the story – Ebenezer Scrooge is a miserly old man who believes that Christmas is just an excuse for people to miss work. During Christmas night, Scrooge is visited by the ghost of his former business associate, Jacob Marley, a man who was as greedy and cold as Scrooge is. Marley warns Scrooge that if he continues to live so selfishly, he will spend eternity wearing the chains that his greed has built.
Three ghosts visit Scrooge successively: the Ghost of Christmas Past, the Ghost of Christmas Present, and the Ghost of Christmas Yet to Come. They show Scrooge his error in valuing money over people. Scrooge is frightened by the bleak picture of his life and promises to change his ways. Scrooge awakes on Christmas morning a new man. He becomes jolly and charitable, and truly turns into the man he promised the ghosts he would become. He carries the spirit of Christmas with him all the year round.
The greed characterizes this character – Scrooge, although he is wealthy, is such a miser that he won’t even allow his clerk to have enough coal to keep him warm; Scrooge’s greed is his downfall because he is so consumed with his money that he neglects the people around him; Scrooge’s greed drives away Belle, the young woman he loves. Because money is all that matters to him, money is all he is left with. Belle marries and has a family while Scrooge grows old, and rich, but alone; Scrooge’s greed keeps Bob Cratchit and his family poor. Scrooge can afford to pay Bob well, but instead he offers a meager salary that keeps Bob and his family barely fed and very miser;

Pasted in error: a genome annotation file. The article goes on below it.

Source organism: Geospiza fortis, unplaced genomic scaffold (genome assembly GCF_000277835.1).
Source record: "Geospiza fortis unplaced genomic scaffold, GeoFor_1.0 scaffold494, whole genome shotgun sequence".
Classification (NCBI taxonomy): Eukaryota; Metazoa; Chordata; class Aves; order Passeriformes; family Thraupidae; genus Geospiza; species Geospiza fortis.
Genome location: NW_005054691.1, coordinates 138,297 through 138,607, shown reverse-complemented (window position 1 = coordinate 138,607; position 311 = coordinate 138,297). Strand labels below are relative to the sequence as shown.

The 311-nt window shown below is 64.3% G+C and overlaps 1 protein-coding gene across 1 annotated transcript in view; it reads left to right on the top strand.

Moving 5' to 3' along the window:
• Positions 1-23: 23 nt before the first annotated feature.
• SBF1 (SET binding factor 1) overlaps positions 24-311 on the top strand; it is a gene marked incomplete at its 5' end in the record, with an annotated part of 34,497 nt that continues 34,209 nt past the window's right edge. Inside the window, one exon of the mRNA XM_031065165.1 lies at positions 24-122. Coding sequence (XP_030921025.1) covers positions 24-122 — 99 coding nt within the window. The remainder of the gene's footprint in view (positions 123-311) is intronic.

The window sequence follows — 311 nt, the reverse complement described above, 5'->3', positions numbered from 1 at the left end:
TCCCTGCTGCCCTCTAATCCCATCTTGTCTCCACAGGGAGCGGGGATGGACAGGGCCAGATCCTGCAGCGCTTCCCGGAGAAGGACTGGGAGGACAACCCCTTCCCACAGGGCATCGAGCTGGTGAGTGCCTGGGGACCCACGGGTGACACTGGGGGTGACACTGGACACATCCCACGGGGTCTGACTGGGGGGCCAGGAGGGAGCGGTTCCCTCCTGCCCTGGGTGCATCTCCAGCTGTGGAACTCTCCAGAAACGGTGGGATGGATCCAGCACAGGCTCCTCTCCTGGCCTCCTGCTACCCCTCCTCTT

Scrooge’s greed prevented him from donating to the poors;
Scrooge repents of the wicked selfishness of his way of life when he sees the way he will end, alone and unloved by anyone. He repents of his greed and cruelty and promises to have a charitable heart from now on.
A Christmas Carol is the most important story of the collection entitled “The Christmas Books”. These stories are fantastic and contain deep truths. Dickens’s sources for the tale appear to be many and varied but are principally the humiliating experiences of his childhood and his sympathy for the poor.